Building Images in a Heterogeneous Cluster

Recently I was troubleshooting a customer problem in their on-premise cluster. But I was not sure where the problem lay. So I switched over to using my colleagues Docker Enterprise demo cluster that is running in Azure. In this heterogeneous cluster are 1 Universal Control Plan (UCP) manager, 1 Docker Trusted Registry (DTR), 2 Windows workers, and 1 Linux worker.

I was attempting to reproduce my customer’s problem. However, what should have been easy turned into a problem; or else I wouldn’t be writing about it. I could not even get to my customer’s problem until I resolved an issue with simply building a linux image against a heterogeneous (Windows and Linux workers) cluster. At the time, it felt rather silly and frustrating all at the same time. All I could do was wring my hands and groan.

I had downloaded my client bundle and sourced it in my bash shell.

$ source

The next thing I needed was to build the docker image from my custom Dockerfile. The Dockerfile was based on nginx and had a custom nginx.conf loaded into the image.

$ cd ~/my-pp
$ docker build -t my-app:1.0 .
Sending build context to Docker daemon  4.096kB
worker-win-2: Step 1/3 : FROM nginx:1.15.2 
worker-win-2: Pulling from library/nginx
Failed to build image: no matching manifest for unknown in the manifest list entries

Ok, based on the last line of the log output it is not obvious what the issue is. However, if you look at the machine name that the build command was sent to, it becomes quite obvious what the problem is. I cannot build a linux based image on a windows machine. But how do I specify the target operating system on the command line?

I knew my friend Chuck had already encountered this problem. So this is what he told me to do; add the following option –build-arg ‘constraint:ostype==linux’ to my build command.

$ cd ~/my-app
$ docker build --build-arg 'constraint:ostype==linux' -t my-app .
Sending build context to Docker daemon  4.096kB
worker-linux-1: Step 1/3 : FROM nginx:1.15.2
worker-linux-1: Pulling from library/nginx
worker-linux-1: Pull complete 
worker-linux-1: Digest: sha256:d85914d547a6c92faa39ce7058bd7529baacab7e0cd4255442b04577c4d1f424
worker-linux-1: Status: Downloaded newer image for nginx:1.15.2
worker-linux-1:  ---> c82521676580
worker-linux-1: Step 2/3 : EXPOSE 8443 
worker-linux-1:  ---> Running in 88e99ace1e12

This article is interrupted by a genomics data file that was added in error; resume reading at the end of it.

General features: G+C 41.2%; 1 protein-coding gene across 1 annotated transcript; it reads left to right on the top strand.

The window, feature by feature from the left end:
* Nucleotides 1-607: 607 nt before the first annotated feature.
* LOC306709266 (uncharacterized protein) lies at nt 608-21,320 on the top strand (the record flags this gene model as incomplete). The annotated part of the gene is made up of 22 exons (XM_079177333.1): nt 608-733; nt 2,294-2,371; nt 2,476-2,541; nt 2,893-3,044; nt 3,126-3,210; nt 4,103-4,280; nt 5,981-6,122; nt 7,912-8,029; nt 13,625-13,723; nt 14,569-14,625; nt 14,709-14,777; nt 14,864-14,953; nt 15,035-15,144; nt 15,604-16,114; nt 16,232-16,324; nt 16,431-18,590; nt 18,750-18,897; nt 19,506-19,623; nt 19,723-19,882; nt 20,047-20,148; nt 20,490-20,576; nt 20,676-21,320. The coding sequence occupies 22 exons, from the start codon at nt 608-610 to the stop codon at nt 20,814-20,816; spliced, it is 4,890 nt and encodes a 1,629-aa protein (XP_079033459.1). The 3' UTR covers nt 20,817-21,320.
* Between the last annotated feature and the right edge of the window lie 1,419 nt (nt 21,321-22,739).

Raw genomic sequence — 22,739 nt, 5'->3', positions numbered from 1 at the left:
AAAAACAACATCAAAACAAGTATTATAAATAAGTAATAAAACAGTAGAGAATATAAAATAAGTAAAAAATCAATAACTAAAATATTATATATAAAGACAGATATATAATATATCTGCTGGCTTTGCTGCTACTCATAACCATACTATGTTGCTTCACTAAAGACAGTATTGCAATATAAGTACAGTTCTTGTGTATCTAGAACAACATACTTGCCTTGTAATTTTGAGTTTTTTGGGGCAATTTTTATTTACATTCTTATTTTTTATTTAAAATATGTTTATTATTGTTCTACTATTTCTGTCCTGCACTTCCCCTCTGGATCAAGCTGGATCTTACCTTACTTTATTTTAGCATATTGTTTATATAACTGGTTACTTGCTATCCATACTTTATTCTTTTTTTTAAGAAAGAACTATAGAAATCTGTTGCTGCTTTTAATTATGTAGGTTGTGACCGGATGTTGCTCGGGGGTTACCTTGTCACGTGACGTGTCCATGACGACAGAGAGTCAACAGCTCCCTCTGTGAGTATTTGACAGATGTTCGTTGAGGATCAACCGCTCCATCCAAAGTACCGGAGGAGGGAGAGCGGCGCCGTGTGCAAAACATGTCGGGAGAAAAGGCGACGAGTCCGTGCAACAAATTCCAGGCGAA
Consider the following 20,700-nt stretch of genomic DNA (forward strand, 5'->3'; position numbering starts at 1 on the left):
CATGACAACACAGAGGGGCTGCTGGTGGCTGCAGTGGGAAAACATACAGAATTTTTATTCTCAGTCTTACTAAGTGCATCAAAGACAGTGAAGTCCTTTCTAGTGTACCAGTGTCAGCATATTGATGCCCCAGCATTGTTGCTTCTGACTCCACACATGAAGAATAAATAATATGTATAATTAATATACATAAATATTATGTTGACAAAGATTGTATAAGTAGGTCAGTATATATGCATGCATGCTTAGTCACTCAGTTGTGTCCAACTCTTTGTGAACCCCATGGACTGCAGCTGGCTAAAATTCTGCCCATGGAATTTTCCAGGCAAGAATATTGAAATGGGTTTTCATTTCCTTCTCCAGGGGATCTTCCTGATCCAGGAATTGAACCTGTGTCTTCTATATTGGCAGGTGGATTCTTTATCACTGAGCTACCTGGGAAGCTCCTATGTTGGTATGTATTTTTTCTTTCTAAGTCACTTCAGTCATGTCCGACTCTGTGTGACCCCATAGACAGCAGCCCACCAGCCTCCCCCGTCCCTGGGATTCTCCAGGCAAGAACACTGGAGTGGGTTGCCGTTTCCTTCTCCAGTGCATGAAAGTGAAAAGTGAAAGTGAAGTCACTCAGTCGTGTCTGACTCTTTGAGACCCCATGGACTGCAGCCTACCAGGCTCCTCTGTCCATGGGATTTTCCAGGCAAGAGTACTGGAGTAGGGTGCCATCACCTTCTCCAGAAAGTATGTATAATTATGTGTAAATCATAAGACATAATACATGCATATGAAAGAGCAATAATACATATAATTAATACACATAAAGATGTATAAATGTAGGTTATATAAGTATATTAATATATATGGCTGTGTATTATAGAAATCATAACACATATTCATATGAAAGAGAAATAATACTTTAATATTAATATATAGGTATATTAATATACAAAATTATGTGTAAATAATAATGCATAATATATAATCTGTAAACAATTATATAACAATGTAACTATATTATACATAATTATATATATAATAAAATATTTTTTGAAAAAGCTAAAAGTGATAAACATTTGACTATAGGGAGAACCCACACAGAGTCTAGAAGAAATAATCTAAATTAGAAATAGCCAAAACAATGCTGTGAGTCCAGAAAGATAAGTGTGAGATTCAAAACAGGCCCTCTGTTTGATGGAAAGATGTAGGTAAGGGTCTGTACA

worker-linux-1: Removing intermediate container 88e99ace1e12
worker-linux-1:  ---> bd98a77c3b6b
worker-linux-1: Step 3/3 : COPY nginx.conf /etc/nginx/ 
worker-linux-1:  ---> 62b9f978af24
worker-linux-1: Successfully built 62b9f978af24
worker-linux-1: Successfully tagged my-app:latest

That’s it folks. Plain and simple.

$ docker build –build-arg ‘constraint:ostype==linux’ -t my-app .

In a heterogeneous cluster my builds are now targeting linux machines and not windows. Of course you can alternate the ostype to windows if that is your goal. Good luck and contact us at

Mark Miller
Solutions Architect
Docker Accredited Consultant

SSL Options with Kubernetes – Part 2

In the first post in this series, SSL Options with Kubernetes – Part 1, we saw how to use the Kubernetes LoadBalancer service type to terminate SSL for your application deployed on a Kubernetes cluster in AWS. In this post, we will see how this can be done for a Kubernetes cluster in Azure.

In general, Kubernetes objects are portable across the various types of infrastructure underlying the cluster, i.e. public cloud, private cloud, virtualized, bare metal, etc. However, some objects are implemented through the Kubernetes concept of Cloud Providers. The LoadBalancer service type is one of these. AWS, Azure, and GCP (as well as vSphere, OpenStack and others) all implement a load balancer service using the existing load balancer(s) their cloud service provides. As such, each implementation is different. These differences are accounted for in the annotations to the Service object. For example, here is the specification we used for our service in the previous post.